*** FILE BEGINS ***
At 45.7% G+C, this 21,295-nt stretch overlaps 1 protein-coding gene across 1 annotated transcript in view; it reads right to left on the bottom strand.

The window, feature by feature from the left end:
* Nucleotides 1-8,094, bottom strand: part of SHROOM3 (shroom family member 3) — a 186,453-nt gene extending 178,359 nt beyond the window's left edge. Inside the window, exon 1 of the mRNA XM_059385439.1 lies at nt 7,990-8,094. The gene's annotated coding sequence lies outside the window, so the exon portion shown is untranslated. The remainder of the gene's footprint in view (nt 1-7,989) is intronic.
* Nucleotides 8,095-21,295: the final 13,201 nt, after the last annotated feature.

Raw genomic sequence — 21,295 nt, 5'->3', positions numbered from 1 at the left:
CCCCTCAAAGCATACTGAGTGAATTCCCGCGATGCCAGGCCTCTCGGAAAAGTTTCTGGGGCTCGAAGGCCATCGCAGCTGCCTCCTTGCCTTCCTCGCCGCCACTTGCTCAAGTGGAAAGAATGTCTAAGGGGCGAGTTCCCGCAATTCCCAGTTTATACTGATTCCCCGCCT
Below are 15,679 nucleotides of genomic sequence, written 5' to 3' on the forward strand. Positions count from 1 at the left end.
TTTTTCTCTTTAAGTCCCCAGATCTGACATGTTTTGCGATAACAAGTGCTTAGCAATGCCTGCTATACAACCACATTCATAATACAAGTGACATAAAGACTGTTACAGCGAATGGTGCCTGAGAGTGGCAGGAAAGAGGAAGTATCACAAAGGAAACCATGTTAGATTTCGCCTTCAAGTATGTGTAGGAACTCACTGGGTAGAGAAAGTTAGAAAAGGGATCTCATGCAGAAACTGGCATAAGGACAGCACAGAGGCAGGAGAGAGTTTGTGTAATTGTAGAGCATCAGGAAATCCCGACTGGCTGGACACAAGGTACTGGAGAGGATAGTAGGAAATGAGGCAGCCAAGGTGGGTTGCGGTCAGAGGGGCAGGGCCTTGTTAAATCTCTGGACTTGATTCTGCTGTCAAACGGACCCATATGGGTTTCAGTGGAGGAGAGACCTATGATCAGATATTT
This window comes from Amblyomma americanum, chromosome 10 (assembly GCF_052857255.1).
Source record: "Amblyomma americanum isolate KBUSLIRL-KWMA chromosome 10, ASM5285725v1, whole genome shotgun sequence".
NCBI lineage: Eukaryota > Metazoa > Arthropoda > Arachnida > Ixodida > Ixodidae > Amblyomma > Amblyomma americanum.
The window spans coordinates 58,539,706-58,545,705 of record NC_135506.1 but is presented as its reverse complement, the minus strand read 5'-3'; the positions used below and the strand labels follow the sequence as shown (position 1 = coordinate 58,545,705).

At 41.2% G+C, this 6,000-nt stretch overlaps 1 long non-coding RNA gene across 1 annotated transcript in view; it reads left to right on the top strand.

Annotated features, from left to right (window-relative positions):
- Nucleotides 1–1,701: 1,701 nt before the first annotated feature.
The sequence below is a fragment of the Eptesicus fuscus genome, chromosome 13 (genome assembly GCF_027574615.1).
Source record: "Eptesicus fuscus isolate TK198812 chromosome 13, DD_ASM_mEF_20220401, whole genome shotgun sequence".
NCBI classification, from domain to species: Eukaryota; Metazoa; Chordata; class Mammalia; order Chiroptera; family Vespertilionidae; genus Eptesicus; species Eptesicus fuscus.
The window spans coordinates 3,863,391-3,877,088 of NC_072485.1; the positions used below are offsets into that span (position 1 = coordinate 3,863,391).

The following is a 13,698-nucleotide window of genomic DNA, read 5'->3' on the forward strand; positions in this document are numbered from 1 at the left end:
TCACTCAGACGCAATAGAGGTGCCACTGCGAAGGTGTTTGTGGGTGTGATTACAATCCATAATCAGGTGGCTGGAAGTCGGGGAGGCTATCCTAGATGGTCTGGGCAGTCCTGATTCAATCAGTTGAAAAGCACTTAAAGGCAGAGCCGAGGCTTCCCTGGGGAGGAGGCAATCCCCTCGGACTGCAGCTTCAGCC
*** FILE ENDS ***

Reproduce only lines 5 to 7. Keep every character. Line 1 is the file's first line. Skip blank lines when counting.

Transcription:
Raw genomic sequence — 21,295 nt, 5'->3', positions numbered from 1 at the left:
CCCCTCAAAGCATACTGAGTGAATTCCCGCGATGCCAGGCCTCTCGGAAAAGTTTCTGGGGCTCGAAGGCCATCGCAGCTGCCTCCTTGCCTTCCTCGCCGCCACTTGCTCAAGTGGAAAGAATGTCTAAGGGGCGAGTTCCCGCAATTCCCAGTTTATACTGATTCCCCGCCT
Below are 15,679 nucleotides of genomic sequence, written 5' to 3' on the forward strand. Positions count from 1 at the left end.